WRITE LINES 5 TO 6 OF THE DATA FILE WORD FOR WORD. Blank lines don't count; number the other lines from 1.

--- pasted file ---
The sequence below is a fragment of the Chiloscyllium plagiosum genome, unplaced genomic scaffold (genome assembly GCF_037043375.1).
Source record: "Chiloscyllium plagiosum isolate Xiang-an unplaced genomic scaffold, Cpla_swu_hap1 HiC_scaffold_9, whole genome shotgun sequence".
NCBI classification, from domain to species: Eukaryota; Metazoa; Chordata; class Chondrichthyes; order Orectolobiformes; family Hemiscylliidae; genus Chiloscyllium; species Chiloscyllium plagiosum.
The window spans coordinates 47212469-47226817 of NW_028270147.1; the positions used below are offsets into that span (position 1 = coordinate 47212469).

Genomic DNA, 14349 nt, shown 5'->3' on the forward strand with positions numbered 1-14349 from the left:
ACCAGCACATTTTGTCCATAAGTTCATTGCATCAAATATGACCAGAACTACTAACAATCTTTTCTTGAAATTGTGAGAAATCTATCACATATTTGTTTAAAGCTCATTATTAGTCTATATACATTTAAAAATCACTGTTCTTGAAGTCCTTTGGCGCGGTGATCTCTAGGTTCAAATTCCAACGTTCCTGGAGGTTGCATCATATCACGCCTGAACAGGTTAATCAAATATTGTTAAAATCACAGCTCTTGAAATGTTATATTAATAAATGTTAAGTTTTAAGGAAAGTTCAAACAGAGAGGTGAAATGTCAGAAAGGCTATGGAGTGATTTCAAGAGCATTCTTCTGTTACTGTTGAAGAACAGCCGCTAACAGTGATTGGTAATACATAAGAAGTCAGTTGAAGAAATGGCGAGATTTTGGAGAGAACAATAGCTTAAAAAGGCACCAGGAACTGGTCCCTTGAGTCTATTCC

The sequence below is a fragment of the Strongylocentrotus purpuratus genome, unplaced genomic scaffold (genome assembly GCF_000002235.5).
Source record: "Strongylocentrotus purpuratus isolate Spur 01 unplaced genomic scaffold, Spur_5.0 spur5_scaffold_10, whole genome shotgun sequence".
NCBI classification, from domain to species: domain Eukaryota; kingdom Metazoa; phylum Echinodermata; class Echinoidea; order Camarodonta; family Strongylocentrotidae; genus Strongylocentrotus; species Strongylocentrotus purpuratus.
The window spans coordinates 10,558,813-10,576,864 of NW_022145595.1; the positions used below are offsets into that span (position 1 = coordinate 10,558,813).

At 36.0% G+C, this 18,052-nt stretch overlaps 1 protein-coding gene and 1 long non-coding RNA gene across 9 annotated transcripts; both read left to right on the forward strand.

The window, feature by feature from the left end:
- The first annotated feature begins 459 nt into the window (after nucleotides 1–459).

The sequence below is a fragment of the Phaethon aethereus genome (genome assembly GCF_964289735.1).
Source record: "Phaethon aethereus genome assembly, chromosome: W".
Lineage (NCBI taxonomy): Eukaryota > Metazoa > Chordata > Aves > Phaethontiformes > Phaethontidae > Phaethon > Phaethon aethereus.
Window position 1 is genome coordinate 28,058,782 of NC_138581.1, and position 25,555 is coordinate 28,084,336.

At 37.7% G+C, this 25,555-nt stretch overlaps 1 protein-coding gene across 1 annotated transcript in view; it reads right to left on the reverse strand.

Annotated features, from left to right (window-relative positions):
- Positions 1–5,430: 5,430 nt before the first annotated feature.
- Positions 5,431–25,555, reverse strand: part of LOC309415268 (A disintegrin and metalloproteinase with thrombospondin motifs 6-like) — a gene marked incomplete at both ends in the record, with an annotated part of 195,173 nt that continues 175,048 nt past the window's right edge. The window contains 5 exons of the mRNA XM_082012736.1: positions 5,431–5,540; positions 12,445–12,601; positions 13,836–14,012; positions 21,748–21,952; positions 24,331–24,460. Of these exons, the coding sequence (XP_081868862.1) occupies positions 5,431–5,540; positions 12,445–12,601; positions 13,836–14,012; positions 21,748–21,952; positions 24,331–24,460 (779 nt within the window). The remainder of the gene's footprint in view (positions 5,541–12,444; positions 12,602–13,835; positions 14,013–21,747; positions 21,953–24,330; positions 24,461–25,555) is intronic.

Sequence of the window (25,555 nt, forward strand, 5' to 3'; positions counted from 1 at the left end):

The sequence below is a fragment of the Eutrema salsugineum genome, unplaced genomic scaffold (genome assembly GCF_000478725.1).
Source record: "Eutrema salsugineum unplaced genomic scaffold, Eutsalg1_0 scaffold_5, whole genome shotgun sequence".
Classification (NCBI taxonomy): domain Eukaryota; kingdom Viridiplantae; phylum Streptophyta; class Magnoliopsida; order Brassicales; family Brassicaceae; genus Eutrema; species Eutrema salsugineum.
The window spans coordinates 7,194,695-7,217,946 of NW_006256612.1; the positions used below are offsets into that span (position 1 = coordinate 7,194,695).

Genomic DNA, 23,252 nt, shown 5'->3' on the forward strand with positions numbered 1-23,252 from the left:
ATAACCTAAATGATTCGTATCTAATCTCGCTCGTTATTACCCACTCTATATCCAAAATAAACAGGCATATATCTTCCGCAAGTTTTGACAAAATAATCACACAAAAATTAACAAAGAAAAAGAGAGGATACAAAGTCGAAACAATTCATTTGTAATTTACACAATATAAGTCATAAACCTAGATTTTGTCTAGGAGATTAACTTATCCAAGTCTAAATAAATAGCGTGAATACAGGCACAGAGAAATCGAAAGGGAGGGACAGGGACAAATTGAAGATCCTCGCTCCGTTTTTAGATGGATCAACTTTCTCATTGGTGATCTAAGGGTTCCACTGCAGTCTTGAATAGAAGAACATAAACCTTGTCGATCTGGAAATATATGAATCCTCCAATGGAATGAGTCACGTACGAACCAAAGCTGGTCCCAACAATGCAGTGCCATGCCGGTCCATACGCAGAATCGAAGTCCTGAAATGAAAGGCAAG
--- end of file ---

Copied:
Genomic DNA, 14349 nt, shown 5'->3' on the forward strand with positions numbered 1-14349 from the left:
ACCAGCACATTTTGTCCATAAGTTCATTGCATCAAATATGACCAGAACTACTAACAATCTTTTCTTGAAATTGTGAGAAATCTATCACATATTTGTTTAAAGCTCATTATTAGTCTATATACATTTAAAAATCACTGTTCTTGAAGTCCTTTGGCGCGGTGATCTCTAGGTTCAAATTCCAACGTTCCTGGAGGTTGCATCATATCACGCCTGAACAGGTTAATCAAATATTGTTAAAATCACAGCTCTTGAAATGTTATATTAATAAATGTTAAGTTTTAAGGAAAGTTCAAACAGAGAGGTGAAATGTCAGAAAGGCTATGGAGTGATTTCAAGAGCATTCTTCTGTTACTGTTGAAGAACAGCCGCTAACAGTGATTGGTAATACATAAGAAGTCAGTTGAAGAAATGGCGAGATTTTGGAGAGAACAATAGCTTAAAAAGGCACCAGGAACTGGTCCCTTGAGTCTATTCC